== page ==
SYDNEY (Reuters) – Detailed sea-floor maps made during the unsuccessful search for missing Malaysia Airlines Flight MH370, released by Australia on Wednesday, could help increase the knowledge of rich fisheries and the prehistoric movement of the earth’s southern continents.
The Indian Ocean search ended in January after covering a lonely stretch of open water where under-sea mountains larger than Mount Everest rise and a rift valley dotted with subsea volcanoes runs for hundreds of kilometres.
The whereabouts of the plane, which vanished in March 2014 en route to Beijing from Kuala Lumpur with 239 people on board, remains one of the world’s greatest aviation mysteries.
However, information gathered during painstaking surveys of some 120,000 sq km (46,000 sq miles) of the remote waters west of Australia should provide fishermen, oceanographers and geologists insight into the region in unprecedented detail, said Charitha Pattiaratchi, professor of coastal oceanography at the University of Western Australia.
High-priced fish such as tuna, toothfish, orange roughy, alfonsino and trevally are known to gather near the seamounts, where plankton swirl in the currents.
Pattiaratchi said the location of seamounts would also help model the impact of tsunamis, given undersea mountains help dissipate their destructive energy, and potentially change our understanding of the break-up of the ancient supercontinent of Gondwana.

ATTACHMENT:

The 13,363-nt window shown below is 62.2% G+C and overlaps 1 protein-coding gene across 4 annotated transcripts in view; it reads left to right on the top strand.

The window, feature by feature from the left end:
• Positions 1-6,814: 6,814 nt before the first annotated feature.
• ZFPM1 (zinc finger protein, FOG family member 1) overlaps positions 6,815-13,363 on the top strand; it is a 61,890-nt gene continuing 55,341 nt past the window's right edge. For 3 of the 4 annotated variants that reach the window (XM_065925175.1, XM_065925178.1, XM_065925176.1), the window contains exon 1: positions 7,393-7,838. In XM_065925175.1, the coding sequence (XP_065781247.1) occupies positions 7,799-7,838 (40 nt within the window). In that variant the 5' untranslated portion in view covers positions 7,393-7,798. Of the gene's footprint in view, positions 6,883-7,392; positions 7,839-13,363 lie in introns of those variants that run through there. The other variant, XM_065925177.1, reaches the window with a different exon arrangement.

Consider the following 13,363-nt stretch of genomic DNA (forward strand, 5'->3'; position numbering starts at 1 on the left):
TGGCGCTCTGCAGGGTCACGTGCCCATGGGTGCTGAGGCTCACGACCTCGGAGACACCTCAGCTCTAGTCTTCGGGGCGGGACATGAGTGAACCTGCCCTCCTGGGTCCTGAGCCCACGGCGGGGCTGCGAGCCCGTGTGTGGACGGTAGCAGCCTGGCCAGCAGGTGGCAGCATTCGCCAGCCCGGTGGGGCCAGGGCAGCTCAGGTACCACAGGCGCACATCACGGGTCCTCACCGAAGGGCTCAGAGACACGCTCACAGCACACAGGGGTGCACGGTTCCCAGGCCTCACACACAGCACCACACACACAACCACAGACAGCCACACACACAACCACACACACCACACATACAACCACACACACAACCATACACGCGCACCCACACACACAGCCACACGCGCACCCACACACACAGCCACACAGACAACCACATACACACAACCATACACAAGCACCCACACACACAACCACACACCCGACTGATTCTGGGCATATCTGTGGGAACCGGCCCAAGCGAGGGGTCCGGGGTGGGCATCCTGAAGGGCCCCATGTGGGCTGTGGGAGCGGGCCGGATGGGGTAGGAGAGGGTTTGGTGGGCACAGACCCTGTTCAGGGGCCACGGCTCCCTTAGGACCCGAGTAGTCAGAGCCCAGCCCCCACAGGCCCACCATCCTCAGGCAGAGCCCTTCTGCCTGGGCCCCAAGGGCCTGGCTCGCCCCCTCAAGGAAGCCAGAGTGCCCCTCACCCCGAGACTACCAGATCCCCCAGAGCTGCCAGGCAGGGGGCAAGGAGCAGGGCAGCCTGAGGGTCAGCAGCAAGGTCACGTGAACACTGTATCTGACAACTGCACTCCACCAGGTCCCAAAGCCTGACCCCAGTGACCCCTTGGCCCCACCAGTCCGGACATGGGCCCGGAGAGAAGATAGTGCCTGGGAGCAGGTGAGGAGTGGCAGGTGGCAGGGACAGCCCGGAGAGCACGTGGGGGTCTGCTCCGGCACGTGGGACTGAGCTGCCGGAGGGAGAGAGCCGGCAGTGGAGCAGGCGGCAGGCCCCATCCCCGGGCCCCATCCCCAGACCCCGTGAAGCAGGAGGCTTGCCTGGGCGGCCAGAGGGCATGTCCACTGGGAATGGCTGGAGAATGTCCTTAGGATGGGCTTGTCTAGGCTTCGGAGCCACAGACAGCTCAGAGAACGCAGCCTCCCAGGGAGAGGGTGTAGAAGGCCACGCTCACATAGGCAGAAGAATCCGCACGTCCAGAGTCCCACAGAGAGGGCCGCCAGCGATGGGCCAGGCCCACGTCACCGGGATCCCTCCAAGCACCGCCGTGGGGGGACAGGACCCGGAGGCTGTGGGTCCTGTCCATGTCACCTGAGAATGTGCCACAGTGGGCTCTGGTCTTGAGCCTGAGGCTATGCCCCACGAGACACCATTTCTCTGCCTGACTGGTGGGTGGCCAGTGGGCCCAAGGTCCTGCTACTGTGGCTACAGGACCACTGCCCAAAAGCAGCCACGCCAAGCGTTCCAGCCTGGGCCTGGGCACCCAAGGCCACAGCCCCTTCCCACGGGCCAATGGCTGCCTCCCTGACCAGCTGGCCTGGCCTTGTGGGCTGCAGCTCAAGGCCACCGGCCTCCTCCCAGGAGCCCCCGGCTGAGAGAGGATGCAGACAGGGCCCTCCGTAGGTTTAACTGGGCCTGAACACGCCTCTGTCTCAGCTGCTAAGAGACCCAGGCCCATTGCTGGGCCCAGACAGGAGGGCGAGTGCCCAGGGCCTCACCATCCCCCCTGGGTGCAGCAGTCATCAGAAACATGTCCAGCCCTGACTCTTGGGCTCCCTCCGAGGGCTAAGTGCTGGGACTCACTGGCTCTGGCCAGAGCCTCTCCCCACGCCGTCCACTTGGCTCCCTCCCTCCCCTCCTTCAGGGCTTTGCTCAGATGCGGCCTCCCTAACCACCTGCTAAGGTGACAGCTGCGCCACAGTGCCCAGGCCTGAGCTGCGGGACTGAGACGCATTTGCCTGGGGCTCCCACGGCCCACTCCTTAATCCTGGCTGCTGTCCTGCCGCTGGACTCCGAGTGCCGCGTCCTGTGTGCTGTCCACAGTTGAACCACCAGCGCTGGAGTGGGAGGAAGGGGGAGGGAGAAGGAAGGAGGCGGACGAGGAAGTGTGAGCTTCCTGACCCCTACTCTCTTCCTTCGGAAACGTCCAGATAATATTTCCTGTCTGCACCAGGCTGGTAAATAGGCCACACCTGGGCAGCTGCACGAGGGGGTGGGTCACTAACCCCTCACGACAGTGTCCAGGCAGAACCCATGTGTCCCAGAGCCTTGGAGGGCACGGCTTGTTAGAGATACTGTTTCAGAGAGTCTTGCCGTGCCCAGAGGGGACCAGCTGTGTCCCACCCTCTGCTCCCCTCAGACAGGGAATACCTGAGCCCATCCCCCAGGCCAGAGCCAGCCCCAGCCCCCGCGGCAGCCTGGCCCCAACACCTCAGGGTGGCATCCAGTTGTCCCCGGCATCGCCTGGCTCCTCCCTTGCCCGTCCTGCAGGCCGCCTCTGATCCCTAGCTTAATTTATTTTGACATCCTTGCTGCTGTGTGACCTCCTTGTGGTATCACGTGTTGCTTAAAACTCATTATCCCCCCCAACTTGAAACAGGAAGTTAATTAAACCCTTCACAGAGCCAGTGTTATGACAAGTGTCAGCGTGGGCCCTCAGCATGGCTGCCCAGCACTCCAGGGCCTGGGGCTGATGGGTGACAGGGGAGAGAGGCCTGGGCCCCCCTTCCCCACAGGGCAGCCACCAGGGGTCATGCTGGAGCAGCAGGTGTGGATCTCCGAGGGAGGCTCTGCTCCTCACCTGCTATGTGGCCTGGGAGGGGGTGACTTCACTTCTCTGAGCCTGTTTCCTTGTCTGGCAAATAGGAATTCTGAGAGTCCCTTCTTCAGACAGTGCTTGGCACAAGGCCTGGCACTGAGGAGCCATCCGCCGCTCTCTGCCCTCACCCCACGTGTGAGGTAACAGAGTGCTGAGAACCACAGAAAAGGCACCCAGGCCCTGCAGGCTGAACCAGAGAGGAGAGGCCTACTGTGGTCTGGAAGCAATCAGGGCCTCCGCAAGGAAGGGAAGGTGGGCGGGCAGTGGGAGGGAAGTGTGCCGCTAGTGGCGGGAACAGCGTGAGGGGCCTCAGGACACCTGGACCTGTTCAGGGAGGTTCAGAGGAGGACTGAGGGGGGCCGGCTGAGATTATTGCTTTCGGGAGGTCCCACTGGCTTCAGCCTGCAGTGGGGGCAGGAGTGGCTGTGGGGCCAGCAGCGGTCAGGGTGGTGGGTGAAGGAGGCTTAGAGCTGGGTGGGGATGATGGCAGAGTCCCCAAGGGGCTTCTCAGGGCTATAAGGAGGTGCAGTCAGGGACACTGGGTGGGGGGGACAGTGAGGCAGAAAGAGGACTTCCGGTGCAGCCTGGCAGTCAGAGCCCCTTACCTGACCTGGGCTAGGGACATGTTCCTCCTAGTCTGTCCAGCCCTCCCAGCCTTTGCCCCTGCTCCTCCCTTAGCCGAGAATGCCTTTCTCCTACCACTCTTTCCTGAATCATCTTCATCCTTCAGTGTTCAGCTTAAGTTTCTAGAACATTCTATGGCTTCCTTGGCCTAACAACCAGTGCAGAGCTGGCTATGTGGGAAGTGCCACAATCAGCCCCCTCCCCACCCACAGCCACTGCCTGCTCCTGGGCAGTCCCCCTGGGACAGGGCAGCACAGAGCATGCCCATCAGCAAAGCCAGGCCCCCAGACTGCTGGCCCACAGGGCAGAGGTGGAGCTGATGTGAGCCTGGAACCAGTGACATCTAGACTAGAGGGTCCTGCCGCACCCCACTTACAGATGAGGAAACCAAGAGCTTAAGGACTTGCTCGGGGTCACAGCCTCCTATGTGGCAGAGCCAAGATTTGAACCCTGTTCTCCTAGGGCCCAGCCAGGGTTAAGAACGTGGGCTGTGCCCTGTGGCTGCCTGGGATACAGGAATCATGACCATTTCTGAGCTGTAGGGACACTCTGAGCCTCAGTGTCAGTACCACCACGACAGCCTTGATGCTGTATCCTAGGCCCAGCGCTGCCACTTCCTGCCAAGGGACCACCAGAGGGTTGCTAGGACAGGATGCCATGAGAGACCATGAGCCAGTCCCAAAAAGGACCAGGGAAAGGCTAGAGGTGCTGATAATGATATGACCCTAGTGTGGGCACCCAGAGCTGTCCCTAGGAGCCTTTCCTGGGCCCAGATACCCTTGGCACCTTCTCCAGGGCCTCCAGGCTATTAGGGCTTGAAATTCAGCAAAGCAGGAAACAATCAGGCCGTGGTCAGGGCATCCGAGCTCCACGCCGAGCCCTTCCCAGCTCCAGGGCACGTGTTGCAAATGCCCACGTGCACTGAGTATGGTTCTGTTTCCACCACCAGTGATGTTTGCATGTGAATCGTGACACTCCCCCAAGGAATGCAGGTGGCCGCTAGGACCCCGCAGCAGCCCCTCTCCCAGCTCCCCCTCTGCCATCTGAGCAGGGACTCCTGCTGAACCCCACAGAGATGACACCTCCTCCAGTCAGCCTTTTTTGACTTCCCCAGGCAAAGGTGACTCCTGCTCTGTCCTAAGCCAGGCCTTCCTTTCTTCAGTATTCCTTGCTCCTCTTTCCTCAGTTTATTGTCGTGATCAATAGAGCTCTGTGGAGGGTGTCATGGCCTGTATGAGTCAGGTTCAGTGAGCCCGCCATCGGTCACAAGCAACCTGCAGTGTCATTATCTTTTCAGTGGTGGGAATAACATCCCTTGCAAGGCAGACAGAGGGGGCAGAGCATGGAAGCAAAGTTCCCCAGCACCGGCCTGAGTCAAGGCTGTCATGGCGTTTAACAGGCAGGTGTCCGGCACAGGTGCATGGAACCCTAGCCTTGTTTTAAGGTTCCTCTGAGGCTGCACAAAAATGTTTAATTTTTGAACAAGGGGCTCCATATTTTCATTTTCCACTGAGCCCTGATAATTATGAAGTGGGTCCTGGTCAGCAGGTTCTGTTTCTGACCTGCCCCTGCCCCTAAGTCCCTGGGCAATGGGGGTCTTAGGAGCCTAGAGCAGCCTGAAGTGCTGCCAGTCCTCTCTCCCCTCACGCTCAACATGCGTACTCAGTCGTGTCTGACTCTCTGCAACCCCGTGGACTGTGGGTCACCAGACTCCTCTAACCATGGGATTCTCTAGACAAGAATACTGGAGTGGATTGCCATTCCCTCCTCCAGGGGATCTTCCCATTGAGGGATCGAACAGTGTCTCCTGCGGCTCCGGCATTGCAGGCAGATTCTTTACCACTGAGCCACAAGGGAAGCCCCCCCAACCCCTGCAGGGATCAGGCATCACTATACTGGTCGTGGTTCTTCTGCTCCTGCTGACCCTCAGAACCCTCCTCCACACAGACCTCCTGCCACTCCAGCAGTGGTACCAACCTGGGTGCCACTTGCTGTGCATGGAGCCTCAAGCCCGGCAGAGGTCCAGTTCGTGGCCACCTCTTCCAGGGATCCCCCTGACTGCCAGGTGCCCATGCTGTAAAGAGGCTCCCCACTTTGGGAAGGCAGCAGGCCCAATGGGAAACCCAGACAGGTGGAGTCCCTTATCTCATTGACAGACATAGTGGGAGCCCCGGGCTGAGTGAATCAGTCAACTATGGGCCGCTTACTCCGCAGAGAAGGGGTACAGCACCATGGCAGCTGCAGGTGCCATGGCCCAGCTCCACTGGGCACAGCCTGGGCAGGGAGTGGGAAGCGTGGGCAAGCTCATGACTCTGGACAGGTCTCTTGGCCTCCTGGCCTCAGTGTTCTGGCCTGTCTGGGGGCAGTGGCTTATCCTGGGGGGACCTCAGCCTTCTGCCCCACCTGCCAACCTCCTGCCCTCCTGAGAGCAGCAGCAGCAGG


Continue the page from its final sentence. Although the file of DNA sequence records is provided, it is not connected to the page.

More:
The data consists of three-dimensional models of undersea landforms as well as raw bathymetric survey information and drift analysis. It was published online by Geoscience Australia on Wednesday, with a further tranche due to be published next year.
“To see this work come out of that tragedy that was MH370 is really quite astounding, they’ve taken it to a new level,” said Martin Exel, a commercial deep-sea fisherman at Austral Fisheries who has fished in the area.
“From a fishing perspective it would be valuable information – they’ve found whale bones and cables and a drum, it is incredible the resolution,” he said, referring to the data.
But the expense and difficulty of operating in such remote high seas made a rush to fill nets in the area unlikely, he said.
Stuart Minchin, chief of Geoscience Australia’s environmental geoscience division, said the remote search area was now among the most thoroughly mapped regions of the deep ocean on the planet.
“It is estimated that only 10 to 15 percent of the world’s oceans have been surveyed with the kind of technology used in the search for MH370,” Minchin said.
Investigators believe someone may have deliberately switched off MH370’s transponder before diverting it thousands of miles off course, out over the Indian Ocean.
Various pieces of debris have been collected from Indian Ocean islands and Africa’s east coast and at least three of them have been confirmed as coming from the missing Boeing 777.
Australia has not ruled out resuming the search for the airliner but has said that would depend on finding “credible new evidence” about the plane’s whereabouts.
“No new information has been discovered to determine the specific location of the aircraft and the underwater search remains suspended,” Transport Minister Darren Chester said in a statement.